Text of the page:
Table of contents for Sacred snakes : orthodox images of Indian snake worship / Laurie Cozad.


Bibliographic record and links to related information available from the Library of Congress catalog. Note: Contents data are machine generated based on pre-publication provided by the publisher. Contents may have variations from the printed book or be incomplete or contain other coding.


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Contents
Textual Timeline......................................................................ix
Chapter 1	Introduction: Snake Worshippers, Orthodox Redactors 	and Their Contextual Tug-of-War...........................................1
Chapter 2	The g Veda and the Threat of the Sovereign Snake.............13
Vtra: The Demonization of the Sovereign Snake
The Buried Elements of the Snake Worshippers' Buried Discourse
Conclusion: Redactors and Rival Traditions 
Chapter 3 	The Late Vedas: Revering the Snake's Power and Preserving Snake-Centered Rituals......................................23
Snake Worship During the Late Vedic Period
The Deification of the Powerful Snake
Arbuda Kdraveya: The Transformation and Anthropomorphization of the g Vedic Snake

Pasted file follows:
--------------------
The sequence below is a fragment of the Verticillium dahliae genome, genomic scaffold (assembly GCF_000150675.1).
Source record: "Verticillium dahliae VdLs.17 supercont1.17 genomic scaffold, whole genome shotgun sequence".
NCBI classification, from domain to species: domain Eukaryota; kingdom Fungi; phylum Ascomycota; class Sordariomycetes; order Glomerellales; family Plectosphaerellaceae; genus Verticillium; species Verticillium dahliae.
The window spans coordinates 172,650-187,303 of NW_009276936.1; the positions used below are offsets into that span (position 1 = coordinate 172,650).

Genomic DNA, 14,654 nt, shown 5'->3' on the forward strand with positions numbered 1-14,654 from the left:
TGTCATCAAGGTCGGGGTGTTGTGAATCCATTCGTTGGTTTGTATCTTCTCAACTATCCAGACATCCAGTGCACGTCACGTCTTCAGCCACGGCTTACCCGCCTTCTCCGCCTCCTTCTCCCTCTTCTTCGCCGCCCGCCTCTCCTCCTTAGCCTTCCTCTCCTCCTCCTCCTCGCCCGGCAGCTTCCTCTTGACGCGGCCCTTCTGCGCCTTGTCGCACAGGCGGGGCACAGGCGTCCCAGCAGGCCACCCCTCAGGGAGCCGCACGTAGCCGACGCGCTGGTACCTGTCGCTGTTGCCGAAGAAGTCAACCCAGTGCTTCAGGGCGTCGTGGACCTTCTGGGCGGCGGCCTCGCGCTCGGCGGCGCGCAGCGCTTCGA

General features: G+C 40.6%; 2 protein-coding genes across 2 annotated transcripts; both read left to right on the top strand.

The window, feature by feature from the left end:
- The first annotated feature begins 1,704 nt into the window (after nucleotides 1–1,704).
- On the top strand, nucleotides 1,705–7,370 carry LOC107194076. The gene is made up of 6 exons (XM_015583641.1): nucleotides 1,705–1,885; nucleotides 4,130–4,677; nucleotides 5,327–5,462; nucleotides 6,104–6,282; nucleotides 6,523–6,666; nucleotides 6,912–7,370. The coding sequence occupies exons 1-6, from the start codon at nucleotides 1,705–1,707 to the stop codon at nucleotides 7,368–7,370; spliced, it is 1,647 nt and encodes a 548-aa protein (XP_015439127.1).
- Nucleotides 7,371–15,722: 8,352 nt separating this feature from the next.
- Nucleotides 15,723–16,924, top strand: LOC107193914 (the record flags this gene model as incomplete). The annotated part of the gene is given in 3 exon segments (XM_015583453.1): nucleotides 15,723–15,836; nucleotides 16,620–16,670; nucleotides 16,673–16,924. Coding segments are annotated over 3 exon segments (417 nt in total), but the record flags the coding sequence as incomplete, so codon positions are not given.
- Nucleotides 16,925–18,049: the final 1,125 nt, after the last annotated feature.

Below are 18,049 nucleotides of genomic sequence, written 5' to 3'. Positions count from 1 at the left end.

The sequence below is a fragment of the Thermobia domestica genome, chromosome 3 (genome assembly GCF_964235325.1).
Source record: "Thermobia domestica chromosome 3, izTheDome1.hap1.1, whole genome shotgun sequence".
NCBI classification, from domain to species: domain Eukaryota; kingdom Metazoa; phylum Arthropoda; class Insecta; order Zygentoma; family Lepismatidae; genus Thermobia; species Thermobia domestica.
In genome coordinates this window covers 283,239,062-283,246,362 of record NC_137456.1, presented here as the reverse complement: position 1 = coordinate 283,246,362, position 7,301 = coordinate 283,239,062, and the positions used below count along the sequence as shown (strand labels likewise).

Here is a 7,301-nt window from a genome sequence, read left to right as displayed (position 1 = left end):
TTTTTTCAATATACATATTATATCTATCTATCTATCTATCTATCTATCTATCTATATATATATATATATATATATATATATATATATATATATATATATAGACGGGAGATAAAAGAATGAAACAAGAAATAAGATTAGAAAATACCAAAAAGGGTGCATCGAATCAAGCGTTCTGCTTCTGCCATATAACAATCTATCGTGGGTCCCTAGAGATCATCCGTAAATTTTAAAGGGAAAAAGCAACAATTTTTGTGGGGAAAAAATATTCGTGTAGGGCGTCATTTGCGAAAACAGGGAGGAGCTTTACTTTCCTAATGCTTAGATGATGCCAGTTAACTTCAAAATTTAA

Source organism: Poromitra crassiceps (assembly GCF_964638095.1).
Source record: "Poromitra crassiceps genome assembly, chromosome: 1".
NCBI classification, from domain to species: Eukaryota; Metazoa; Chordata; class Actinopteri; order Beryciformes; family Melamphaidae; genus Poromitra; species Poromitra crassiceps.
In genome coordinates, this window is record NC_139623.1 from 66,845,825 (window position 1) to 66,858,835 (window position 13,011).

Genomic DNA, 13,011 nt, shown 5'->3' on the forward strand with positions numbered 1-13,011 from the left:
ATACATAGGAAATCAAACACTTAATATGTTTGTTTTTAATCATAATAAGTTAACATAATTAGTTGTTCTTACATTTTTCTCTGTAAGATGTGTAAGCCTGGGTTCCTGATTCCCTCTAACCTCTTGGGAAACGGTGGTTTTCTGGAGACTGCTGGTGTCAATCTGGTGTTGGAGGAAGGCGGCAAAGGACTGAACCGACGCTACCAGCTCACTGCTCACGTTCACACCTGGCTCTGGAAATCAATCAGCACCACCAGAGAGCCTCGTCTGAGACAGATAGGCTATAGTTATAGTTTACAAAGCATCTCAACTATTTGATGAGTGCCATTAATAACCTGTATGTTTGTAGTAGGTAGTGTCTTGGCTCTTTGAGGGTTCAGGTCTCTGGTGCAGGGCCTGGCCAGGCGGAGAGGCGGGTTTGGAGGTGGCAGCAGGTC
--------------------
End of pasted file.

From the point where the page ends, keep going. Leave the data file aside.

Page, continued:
The Sarpavidy: The Science of Snakes
The Sarpasattra: The Sacrifice Performed by the Snakes
Arbuda Kdraveya and his Family 
Dhtarra Airvata, Takaka Vaileya, and Vsuki: The Valorization of Regional Snakes and the Formalization of Land-Related Rituals
Names and Localized Sovereignty
Snake Rituals: Protecting the Populace and Insuring Prosperity
Conclusion: Revering the Sovereign Snake as an Independent, Approachable Deity
Chapter 4 The di Parvan of the Mahbhrata: The Epic Redactors Take On the Snake..............................................47
The Dethronement of the Late Vedic Snakes
King Takaka and King Vsuki: The Redactors Take Aim
ea/Ananta: The Supplantation of the Sovereign Snake
stka: The Incorporation of the Snake
Conclusion: The Upside of the Downtrodden Snake
Chapter 5 The Pli Texts: The Buddhist Redactors [c]Harm the Snakes............................................................75
The Demonization of the Sovereign Snake: The Ngarja of Uruvel
The Sovereign Snake Becomes a Tutelary Deity: The Ngarja Kla and the Ngarja Mucalinda
Buddhist Ngas and the Resignification of Nga Rituals: The Ngarja Campeyya and the Nga Who Wanted to be a Monk
Conclusion: The Reversal of Ideological Fortunes
Chapter 6 The Mahvastu: The Buddha Shares in the Snake's Largesse.........................................................97
The Nga of Uruvilv and the Construction of the Noble Ngarja
The Ngarjas Kla, Mucilinda, Vinipta, and Sudarana: The Earthly Situating of the Lokottara Buddha
The Ngarja Campaka: The Merging of Power and Piety
The Nga King Elapatra and the Festival of the Four Treasures
Conclusion: Lokottara Buddhas and Earthly Ngas
Chapter 7 Conclusion: It is Hard to Keep a Good Snake Down.........127
Competing Contextual Frameworks
Compatible Contextual Frameworks
Snake Worshippers as Context Constructors
Bibliography.........................................137
Notes................................................147
Index................................................165




Library of Congress Subject Headings for this publication: Serpent worship India History, Serpents Religious aspects Hinduism, Serpents Religious aspects Buddhism